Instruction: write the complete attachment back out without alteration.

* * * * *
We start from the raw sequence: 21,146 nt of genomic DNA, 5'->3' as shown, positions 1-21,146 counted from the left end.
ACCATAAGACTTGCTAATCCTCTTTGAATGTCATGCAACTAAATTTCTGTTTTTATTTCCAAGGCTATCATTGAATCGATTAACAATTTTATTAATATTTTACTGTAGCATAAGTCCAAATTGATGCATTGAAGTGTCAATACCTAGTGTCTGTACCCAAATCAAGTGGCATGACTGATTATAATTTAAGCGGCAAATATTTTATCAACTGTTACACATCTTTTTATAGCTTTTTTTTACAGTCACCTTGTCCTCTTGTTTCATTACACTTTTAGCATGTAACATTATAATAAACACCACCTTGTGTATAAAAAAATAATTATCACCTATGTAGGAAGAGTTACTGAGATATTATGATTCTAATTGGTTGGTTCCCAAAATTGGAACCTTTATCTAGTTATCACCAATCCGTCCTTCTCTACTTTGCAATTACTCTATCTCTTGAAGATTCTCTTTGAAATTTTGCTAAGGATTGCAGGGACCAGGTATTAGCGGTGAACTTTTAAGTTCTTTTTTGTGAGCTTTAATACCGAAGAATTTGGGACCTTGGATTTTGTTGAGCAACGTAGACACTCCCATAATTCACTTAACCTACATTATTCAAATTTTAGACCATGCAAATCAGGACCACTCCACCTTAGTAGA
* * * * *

We start from the raw sequence: 21,146 nt of genomic DNA, 5'->3' as shown, positions 1-21,146 counted from the left end.
ACCATAAGACTTGCTAATCCTCTTTGAATGTCATGCAACTAAATTTCTGTTTTTATTTCCAAGGCTATCATTGAATCGATTAACAATTTTATTAATATTTTACTGTAGCATAAGTCCAAATTGATGCATTGAAGTGTCAATACCTAGTGTCTGTACCCAAATCAAGTGGCATGACTGATTATAATTTAAGCGGCAAATATTTTATCAACTGTTACACATCTTTTTATAGCTTTTTTTTACAGTCACCTTGTCCTCTTGTTTCATTACACTTTTAGCATGTAACATTATAATAAACACCACCTTGTGTATAAAAAAATAATTATCACCTATGTAGGAAGAGTTACTGAGATATTATGATTCTAATTGGTTGGTTCCCAAAATTGGAACCTTTATCTAGTTATCACCAATCCGTCCTTCTCTACTTTGCAATTACTCTATCTCTTGAAGATTCTCTTTGAAATTTTGCTAAGGATTGCAGGGACCAGGTATTAGCGGTGAACTTTTAAGTTCTTTTTTGTGAGCTTTAATACCGAAGAATTTGGGACCTTGGATTTTGTTGAGCAACGTAGACACTCCCATAATTCACTTAACCTACATTATTCAAATTTTAGACCATGCAAATCAGGACCACTCCACCTTAGTAGA